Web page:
Running back wrap: Arian Foster runs wild
January, 14, 2011
By Eric Karabell | ESPN.com
Houston Texans breakout running back Arian Foster was fantasy football's scoring leader for the 2010 season, topping Chris Johnson and Adrian Peterson, Michael Vick and Aaron Rodgers, and everyone else in the game. He was also one of fantasy's top draft-day bargains, having been selected in the fifth round of ESPN average live drafts, after 22 others at his position, including Beanie Wells, Ronnie Brown and a pair of disappointing Carolina Panthers.
Still, I can't name Foster my No. 1 running back for the upcoming 2011 season -- hey, we're still in the 2010 playoffs, but 2011 is upcoming -- based solely on what he accomplished this past season. Put me on the spot in an actual draft today, I'll still take Peterson first. I'll take Chris Johnson second and Maurice Jones-Drew third. Let's congratulate Foster for his terrific season, and the fact that after Vick, no player was a member of more ESPN standard league postseason squads, but I look at the near 400 touches, the likely presence of Ben Tate (who missed all of this season with a foot injury) and the fact I expect more from Matt Schaub/Andre Johnson next season as reasons for some apprehension. But ranking fourth overall isn't such a bad place to be.
Brett Davis/US PresswireArian Foster led all running backs in rushing yards and receiving yards by a running back in 2010.
Every year, we find surprising performances from fantasy running backs, the first-round choices that didn't pan out, the mid-round selections that turned into Foster types, and of course there are the unranked folks that became the Week 1 pickups of the year. Who would have guessed that for much of the season, the most valuable Peyton wasn't the quarterback. Surprising, indeed.
Last week, we discussed the quarterback position, looking back and ahead, and now we'll do the same at running back. Next week, it's the wide receivers.
What went right: As disappointing as you think Johnson and Peterson were, they finished the season ranked second and fifth in standard scoring. Your whining will thus not be heard. They were drafted first and second overall, respectively, but overall I'd say the first round of running backs performed at a generally high level, unlike recent seasons. Jones-Drew only missed the final top 10 because he missed the final two games of the season with a knee injury. Ray Rice didn't score many touchdowns but still finished in the top 10 among running backs. Steven Jackson didn't miss by much and Frank Gore was well on his way before fracturing his right hip.
While most would agree Foster was the running back -- and perhaps overall -- MVP for fantasy, the free agent pick-up of the year was Cleveland Browns running back Peyton Hillis. I thought Jerome Harrison, a hero from the 2009 fantasy playoffs, was being overdrafted a tad, but I never thought he'd lose the job in September and get traded for another backup. The muscular Hillis, built like a linebacker and bred to run over them, scored touchdowns each of the first four weeks, and would have easily finished as fantasy's No. 2 running back had he delivered anything over the final five weeks. Hillis averaged more than 17 fantasy points in his first 11 games, an astounding rate right there with Foster. Whether he tired or good defenses realized the Browns had no passing game, he averaged five points the final five games and did not score. Like Foster, certainly the threat of a touted, athletic rookie returning from injury (Montario Hardesty) must factor into Hillis' 2011 value.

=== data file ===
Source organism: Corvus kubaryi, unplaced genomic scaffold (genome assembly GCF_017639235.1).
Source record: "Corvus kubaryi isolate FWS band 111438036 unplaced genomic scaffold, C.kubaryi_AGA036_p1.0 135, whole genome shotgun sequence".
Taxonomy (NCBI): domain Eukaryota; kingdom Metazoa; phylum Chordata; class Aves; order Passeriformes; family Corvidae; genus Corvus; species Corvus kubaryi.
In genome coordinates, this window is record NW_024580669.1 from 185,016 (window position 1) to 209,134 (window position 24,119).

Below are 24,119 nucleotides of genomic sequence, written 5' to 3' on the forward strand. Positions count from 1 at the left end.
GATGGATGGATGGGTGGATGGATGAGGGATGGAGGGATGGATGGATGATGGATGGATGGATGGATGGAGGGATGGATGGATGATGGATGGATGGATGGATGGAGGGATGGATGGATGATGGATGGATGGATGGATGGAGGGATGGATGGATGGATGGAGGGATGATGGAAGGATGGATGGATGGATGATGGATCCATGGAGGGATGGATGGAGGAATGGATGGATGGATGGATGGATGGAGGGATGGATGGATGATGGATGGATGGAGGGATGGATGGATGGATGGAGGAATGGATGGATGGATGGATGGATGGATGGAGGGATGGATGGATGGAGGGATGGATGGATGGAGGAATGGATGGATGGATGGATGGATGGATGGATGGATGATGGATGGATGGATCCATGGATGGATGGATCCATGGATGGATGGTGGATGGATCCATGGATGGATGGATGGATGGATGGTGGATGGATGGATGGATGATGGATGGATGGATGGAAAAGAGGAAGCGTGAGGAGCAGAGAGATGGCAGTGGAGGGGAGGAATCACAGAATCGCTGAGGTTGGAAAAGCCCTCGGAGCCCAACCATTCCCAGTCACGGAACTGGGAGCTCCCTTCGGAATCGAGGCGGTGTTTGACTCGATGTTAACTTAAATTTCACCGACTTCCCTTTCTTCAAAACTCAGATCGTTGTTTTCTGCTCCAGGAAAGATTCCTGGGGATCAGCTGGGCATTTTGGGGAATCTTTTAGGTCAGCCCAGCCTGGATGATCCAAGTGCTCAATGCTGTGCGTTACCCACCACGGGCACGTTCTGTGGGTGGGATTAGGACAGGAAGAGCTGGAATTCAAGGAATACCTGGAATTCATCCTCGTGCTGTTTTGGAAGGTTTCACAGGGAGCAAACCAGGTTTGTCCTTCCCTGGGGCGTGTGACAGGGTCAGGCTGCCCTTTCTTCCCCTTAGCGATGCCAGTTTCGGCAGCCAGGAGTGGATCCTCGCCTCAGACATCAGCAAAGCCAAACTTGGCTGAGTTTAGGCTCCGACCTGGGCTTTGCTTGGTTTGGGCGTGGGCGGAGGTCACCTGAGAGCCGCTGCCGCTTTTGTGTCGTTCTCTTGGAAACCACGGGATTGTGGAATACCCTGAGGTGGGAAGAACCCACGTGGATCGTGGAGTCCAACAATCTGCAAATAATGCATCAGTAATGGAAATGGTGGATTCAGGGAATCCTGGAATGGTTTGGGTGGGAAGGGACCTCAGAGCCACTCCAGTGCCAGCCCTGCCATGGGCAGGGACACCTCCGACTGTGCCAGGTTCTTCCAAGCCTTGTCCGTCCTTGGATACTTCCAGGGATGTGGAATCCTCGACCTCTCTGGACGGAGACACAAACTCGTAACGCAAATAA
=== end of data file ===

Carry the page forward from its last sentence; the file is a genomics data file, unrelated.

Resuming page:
Other surprises for the 2010 season were the Oakland Raiders' Darren McFadden, the New England Patriots' BenJarvus Green-Ellis (tied with Rashard Mendenhall for second-most rushing TDs behind Foster) and rookie LeGarrette Blount of the Tampa Bay Buccaneers. Blount did not finish the season as fantasy's top rookie -- teammate Mike Williams, quarterback Sam Bradford and even Jahvid Best scored more -- but considering Blount had averaged two carries per game entering Week 7 and still rushed for 1,007 yards is quite the accomplishment.
What went wrong: Fantasy owners relying on seemingly reliable Green Bay Packers running back Ryan Grant were dealt a harsh blow in the opening game, as he wrecked his ankle badly, ending his season after eight carries. The Packers never truly replaced him -- don't call James Starks safe yet -- but fantasy owners probably were able to, especially if they took a shot on Hillis or McFadden early on. The situation was similar at quarterback; those dealing with injury or disappointment were the most likely to sign Vick. Peyton Manning owners were not, for the most part.
It was also a disappointing season for the rookie running backs, sans Blount. San Diego Chargers speedster Ryan Mathews seemed to be a can't-miss option, but he sure did until a three-touchdown, 31-point finale. Mathews was a third-round pick in average live drafts, but entered Week 17 with fewer fantasy points than Jason Snelling, Mike Goodson and Cadillac Williams. Jahvid Best astounded fantasy owners with a 40-point fantasy explosion in Week 2, and it only served to overrate him the rest of the campaign. Best didn't even score a touchdown again until Week 16. And the third member of the preseason touted crew was C.J. Spiller of the Buffalo Bills, the No. 25 running back in drafts. He finished 62nd in running back scoring, with one game of more than four fantasy points.